Tackling poverty and inequality top priority for Scots

Mark Diffley, Founder and Director of Diffley Partnership

A NEW quarterly survey into Scottish attitudes and behaviours has revealed that tackling poverty and inequality is the top issue of concern for people in Scotland.

The inaugural edition of the ‘Understanding Scotland’ survey, released today (Monday, 25 October), also highlights low levels of trust in many of Scotland’s institutions.

A third of respondents (34%) said tackling poverty and inequality is a top issue of concern facing Scotland, eight percentage points higher than the proportion of people who mentioned the economy (26%), followed by the constitution/devolution (25%), the cost of living (23%), and mental health and wellbeing (22%).

The survey, which asked more than 2,000 adults in Scotland about various aspects of society, also found that the NHS was the most trusted institution listed, with almost one-fifth of respondents (19%) saying they trust the NHS “entirely” and nearly three-quarters (72%) giving the NHS a trust score of 7 out of 10 or higher. 

At the other end of the scale, trust was lowest in social media (2.7 out of 10), regardless of age, sex, and social class, while there is broadly low trust in the political system (3.6 out of 10) and government (4.1 out of 10).

The Understanding Scotland survey has been launched by research company Diffley Partnership and communications agency Charlotte Street Partners to deliver quarterly insights into public attitudes, behaviours, and expectations regarding society, the economy, and the environment in Scotland.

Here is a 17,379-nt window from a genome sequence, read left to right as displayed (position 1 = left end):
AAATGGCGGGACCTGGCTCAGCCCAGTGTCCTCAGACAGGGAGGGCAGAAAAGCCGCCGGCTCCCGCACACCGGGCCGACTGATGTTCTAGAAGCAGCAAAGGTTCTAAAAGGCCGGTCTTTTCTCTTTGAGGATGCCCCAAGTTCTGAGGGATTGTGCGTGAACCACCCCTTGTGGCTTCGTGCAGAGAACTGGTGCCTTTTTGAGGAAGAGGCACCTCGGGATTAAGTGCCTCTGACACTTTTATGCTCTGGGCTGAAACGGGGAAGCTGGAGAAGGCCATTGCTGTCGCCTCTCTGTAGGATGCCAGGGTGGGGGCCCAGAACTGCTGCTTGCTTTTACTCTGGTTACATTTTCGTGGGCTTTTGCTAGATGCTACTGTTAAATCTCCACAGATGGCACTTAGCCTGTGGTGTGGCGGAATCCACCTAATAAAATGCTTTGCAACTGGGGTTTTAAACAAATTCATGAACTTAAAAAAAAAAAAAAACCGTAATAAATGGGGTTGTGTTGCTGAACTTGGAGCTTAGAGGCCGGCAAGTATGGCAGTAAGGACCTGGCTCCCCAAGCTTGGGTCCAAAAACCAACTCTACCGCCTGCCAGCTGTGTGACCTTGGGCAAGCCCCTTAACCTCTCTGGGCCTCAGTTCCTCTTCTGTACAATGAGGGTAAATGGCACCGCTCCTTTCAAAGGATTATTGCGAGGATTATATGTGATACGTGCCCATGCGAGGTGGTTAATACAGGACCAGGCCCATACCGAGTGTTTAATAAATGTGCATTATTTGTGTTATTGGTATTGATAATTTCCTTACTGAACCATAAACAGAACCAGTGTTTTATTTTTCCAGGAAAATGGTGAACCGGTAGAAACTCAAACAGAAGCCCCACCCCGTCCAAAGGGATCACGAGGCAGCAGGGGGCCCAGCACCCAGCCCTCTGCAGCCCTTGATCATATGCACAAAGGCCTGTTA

The socioeconomic insights and indicators in the first edition of the survey have been developed in collaboration with subject-expert sponsors across a wide range of industries and interests in the public, private, and third sectors.

Mark Diffley, Founder and Director of Diffley Partnership said: “Assessing the public mood as we emerge from the pandemic and start to deal with the economic headwinds coming towards us provides sobering reading for decision-makers. The public wants to see a fair recovery, focused both on tackling the inequalities that Covid has exacerbated and building the economic recovery. There is also significant concern about the issues dominating current debates, particularly around price rises and the cost of living.”

“After the collective trauma of the last 18 months, it is unsurprising to see that the NHS is Scotland’s most trusted institution, far outstripping public trust in other institutions. This trust in the NHS spans the entire Scottish population, regardless of age, social class, or geographical location, reflecting a widespread respect and admiration for those who have led the front-line response to the Covid crisis.”

Malcolm Robertson, Founding Partner at Charlotte Street Partners, said: “The last 18 months have highlighted the need for fast but highly informed decision making and we hope the new Understanding Scotland survey will help inform private and public sector organisations and policymakers as they weigh up a range of important decisions in the coming months and years.

“We have felt for a while that Scotland lacks a regular record of public opinion on the range of issues people are concerned about and we hope this new survey, Understanding Scotland, will serve that purpose as we continue to recover from Covid-19 and look ahead to decisive moments for the future of our planet, such as the COP26 gathering in Glasgow.”

The full ‘Understanding Scotland’ report on social issues can be found here. Further reports and data from the survey on the economy and environment will be released in the coming weeks.

The latest stories